Saturday, December 28, 2019

The Overton Window

Shattering The Overton Window

Aim your rocks at glass houses.
The Overton window is the range of policies politically acceptable to the mainstream population at a given time. It is also known as the window of discourse. The term is named after Joseph P. Overton, who stated that an idea’s political viability depends mainly on whether it falls within this range, rather than on politicians’ individual preferences. According to Overton, the window frames the range of policies that a politician can recommend without appearing too extreme to gain or keep public office given the climate of public opinion at that time.
CIA Wikipedia

Heaven forbid anyone appear too extreme. Our rulers keep discourse safely within the Overton window by allowing debate about the details of what the government does or doesn’t do. However, those who question the necessity of particular government agencies or programs, or government in general, are beyond-the-pale extremists and cast into the Abyss of the Unacceptable, one zip code over from the Abyss of the Deplorable.

Will the repo market be the tipping point for the next credit contraction? Apparently it already is, judging by the Fed’s frantic response. However, focusing on the details keeps the debate within the Overton window. Instead, ignore the details and look at the destruction wrought by the fiat credit system since inception. The dollar is worth about 2 percent of what it was in 1913 when the Fed was created. The Fed has amplified rather than damped economic fluctuations (for a masterful exposition of the destructiveness of US, European, and Japanese central banks the last several decades, see “The Japanization of the European Union,” Jesús Huerta de Soto, SLL, 12/13/19). Which prompts the Overton window-shattering question: why do we need central banks in the first place? The Overton window-shattering answer: we don’t.
We’re not yet to the point where shattering questions are asked about central banks or other government or government-aligned institution, but we’re well into stage one: the realization that the status quo is not working for anyone but a small sliver of the population. Stage two has also launched: recognition that promoters of the status quo lie incessantly. So too has stage three: things keep getting worse.

The widespread dissatisfaction with the way things are, even before collapse, portends something much more ominous ahead. Brexit, Trump, Catalonia, Hong Kong, the Yellow Vests, and the other protests and unrest are relatively minor perturbations. Reform and separation are their predominant themes, not rebellion and overthrow. Reform, unfortunately, is impossible; entrenched elites’ money and power flow from the corruption. Separation and secession are the last, best hope for any kind of semi-peaceful resolution of the tensions besetting the world.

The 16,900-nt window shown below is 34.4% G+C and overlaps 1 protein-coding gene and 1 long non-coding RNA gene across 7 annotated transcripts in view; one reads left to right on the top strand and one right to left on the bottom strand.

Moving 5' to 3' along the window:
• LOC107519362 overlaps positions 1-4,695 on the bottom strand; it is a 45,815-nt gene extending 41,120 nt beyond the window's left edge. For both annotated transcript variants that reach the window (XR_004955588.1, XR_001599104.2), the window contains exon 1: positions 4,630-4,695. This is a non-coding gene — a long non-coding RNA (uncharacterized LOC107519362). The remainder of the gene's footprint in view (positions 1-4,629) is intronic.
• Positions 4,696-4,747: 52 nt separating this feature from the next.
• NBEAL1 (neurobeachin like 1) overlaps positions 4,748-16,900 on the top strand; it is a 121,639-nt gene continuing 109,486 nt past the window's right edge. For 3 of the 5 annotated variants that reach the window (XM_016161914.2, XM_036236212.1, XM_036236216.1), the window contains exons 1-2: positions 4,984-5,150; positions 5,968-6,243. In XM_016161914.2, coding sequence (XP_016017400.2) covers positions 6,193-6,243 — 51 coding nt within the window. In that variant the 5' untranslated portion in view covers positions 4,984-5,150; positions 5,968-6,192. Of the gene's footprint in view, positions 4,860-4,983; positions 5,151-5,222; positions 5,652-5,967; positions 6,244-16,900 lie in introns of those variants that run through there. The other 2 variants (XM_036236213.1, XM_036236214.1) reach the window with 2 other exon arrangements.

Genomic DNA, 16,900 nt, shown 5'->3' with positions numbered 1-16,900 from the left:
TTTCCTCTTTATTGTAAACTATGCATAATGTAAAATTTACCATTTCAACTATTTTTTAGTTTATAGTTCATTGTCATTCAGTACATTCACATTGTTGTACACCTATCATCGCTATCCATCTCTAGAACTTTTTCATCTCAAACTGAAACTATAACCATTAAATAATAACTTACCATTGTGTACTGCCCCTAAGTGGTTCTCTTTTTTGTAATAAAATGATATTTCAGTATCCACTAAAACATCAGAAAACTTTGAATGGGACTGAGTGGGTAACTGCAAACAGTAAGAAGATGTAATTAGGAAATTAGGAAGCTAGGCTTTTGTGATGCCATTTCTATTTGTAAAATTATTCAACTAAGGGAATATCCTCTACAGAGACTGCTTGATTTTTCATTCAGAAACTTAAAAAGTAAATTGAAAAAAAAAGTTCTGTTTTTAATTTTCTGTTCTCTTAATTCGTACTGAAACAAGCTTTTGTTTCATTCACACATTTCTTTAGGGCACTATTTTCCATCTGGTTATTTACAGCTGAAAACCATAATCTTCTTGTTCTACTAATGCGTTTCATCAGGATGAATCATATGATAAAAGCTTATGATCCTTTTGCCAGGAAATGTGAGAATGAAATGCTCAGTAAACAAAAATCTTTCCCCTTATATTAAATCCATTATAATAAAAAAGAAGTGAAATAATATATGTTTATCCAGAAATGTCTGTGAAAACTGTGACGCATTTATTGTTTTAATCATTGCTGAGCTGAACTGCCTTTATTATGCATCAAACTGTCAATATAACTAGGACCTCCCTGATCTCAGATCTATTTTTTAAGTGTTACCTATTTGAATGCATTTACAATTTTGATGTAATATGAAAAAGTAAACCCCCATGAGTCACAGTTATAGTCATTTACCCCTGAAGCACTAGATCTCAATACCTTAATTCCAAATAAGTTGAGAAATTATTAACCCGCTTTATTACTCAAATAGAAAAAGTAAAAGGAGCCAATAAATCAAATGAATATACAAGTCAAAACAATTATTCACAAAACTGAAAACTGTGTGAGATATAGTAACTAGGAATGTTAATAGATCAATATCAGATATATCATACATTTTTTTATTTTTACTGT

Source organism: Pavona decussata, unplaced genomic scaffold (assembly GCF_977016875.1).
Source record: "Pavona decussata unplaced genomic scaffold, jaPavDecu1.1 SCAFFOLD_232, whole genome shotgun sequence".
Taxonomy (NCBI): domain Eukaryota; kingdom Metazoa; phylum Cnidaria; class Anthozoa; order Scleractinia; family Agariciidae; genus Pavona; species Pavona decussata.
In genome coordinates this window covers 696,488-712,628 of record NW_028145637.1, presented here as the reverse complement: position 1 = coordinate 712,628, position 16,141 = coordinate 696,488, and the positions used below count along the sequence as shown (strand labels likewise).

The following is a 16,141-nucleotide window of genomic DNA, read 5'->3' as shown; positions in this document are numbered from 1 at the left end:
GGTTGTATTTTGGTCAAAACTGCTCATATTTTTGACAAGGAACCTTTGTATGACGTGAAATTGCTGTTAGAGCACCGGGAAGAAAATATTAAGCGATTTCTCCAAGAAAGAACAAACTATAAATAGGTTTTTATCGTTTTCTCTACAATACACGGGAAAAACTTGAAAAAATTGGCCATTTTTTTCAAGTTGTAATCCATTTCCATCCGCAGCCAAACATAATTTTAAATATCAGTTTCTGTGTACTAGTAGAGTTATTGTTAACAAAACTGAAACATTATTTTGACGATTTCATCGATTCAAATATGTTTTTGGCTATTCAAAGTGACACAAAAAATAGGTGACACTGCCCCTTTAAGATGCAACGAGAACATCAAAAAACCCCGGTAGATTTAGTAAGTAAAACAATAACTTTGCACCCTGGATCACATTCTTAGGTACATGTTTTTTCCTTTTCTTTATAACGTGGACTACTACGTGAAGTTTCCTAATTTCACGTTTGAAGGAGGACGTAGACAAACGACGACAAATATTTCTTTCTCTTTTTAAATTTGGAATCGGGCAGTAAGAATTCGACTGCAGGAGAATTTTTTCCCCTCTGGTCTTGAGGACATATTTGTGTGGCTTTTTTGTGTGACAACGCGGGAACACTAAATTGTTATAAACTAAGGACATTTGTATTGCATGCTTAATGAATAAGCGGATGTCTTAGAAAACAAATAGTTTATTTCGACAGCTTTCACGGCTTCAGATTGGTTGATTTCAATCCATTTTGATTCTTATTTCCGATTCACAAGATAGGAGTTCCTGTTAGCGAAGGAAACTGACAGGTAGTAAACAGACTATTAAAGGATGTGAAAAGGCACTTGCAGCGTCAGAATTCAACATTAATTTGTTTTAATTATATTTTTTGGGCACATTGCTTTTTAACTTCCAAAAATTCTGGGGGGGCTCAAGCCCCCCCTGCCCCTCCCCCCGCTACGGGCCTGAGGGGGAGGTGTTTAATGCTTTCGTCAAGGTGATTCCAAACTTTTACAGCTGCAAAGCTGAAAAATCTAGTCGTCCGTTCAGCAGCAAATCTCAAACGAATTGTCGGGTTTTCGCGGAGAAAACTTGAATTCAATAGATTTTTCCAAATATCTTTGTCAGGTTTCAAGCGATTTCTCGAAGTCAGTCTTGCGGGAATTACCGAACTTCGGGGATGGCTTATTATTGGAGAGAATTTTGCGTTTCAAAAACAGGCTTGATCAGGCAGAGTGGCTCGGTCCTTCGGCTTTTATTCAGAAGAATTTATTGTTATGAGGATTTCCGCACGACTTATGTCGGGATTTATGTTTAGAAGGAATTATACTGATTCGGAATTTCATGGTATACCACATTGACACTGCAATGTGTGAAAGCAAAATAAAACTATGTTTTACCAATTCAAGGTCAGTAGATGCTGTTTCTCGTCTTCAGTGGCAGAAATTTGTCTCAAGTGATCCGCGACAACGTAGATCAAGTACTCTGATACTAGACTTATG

The Civil War was fought to preserve the federal government’s control of the states. The Overton window puts beyond question that the Civil War permanently vanquished all consideration of secession. However, the centrifugal forces of decentralization and devolution are waxing. Eventually they will hurl present political arrangements against the wall. Doesn’t some sort of peaceful breakup make more sense than an inevitably bloody and doomed effort to preserve the unwieldy dominion of the corrupt, parasitic, and bankrupt federal government?

Let those who want to remain safely within the Overton window have their welfare and warfare state, their central bank, their faltering empire, and their domination by parasitic government. Let the rest of us discover freedom, true peace, and self-sovereignty in one or more breakaway provinces.
Surely if these outside-the-window notions are merely crackpot fantasies our efforts will fail and we’ll come skulking back, recognizing Washington as our one true master and begging for reunification. And if our efforts succeed? That’s stage five, a prospect we’re not to supposed to think of, dream about, or strive for, the stuff of our rulers’ nightmares. It’s why they installed the Overton window in the first place.

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